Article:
Not sure why you keep posting that. What if there was anything in the Constitution that prohibits owning something? So what?
Does the Constitution prohibit Citizens or governments, or both?
I guess some may say governments can enact laws that prohibit ownership of certain items, if it doesn’t exceed their Constitutionally delegated powers.
But if they do that, then why should anyone follow those laws?
The Constitution of No Authority Spooner, a lawyer, starts "No Authority" by examining its potential validity as a binding contract, pointing out that the U.S. Constitution could have no inherent, lasting authority, except as a contract between men, and that it only claims to be one between the people existing when it was written.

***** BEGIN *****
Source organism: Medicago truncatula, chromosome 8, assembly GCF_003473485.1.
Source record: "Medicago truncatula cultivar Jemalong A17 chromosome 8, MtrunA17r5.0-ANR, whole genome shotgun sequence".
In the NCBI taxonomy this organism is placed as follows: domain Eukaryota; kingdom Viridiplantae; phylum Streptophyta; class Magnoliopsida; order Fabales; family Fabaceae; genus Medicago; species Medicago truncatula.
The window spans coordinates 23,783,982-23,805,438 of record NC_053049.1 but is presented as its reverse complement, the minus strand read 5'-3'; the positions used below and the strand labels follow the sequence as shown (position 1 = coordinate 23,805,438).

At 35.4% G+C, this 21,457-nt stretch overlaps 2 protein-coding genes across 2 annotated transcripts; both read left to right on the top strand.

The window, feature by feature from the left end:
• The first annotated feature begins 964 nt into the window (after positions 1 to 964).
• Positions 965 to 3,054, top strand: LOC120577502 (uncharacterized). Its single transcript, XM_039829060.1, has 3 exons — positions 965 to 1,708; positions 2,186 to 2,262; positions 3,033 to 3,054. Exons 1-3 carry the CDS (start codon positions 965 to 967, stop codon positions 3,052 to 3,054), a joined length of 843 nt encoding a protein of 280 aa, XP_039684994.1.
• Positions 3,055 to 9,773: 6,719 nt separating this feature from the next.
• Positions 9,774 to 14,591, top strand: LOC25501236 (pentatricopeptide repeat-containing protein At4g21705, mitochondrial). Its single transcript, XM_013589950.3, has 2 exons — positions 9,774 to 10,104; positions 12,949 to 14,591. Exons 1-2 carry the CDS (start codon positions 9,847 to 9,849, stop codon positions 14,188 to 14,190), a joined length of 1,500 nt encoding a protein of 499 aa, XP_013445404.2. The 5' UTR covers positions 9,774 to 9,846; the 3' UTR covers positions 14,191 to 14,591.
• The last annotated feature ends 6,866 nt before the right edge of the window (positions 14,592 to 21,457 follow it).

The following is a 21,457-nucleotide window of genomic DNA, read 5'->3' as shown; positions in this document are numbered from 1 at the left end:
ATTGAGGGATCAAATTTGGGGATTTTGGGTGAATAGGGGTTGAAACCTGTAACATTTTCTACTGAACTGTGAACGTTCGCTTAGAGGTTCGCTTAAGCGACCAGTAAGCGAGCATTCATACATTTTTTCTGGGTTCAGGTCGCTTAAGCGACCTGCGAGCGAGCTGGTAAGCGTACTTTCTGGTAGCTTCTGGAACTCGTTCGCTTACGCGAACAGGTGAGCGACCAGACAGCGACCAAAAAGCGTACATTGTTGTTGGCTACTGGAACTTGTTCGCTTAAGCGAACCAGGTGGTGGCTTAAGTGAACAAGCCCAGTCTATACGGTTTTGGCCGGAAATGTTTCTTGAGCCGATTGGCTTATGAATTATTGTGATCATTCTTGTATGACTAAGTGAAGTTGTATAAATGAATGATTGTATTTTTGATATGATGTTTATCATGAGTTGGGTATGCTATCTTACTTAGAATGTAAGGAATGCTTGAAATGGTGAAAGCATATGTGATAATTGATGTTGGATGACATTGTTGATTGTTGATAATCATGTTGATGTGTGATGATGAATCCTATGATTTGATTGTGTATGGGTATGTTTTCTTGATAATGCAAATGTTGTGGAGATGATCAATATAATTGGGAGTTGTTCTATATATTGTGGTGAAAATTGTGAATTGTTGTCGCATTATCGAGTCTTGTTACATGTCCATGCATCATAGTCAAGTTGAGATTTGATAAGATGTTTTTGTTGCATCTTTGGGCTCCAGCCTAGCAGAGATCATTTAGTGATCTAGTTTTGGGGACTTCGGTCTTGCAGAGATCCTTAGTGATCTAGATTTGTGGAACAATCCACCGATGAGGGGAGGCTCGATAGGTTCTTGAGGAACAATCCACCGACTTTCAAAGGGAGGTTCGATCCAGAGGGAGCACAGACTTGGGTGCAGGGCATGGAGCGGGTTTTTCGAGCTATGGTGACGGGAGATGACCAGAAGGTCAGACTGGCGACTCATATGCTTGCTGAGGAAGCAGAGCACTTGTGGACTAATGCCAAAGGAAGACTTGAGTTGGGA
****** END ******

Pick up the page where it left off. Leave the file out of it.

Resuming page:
Quoting the famous preamble of the Constitution, Spooner then goes on to say that though it cites "posterity", it does not claim to have any power to bind that posterity.
He then compares the Constitution's authority to a corporation: The corporation can exist past the lifespan of its original owners, but only by people taking ownership of it voluntarily over time, not by some kind of forced ownership by descendants…
Even voting, Spooner argues, is not consensual itself, because each potential voter is faced with the choice of either voting, which makes him a master of others, or abstaining, which makes him a slave of those who do vote. And those whose supported candidate loses can't really be considered to have bindingly supported the Constitution, as they lost, and anyway some may vote specifically with the intent of undermining the Constitution.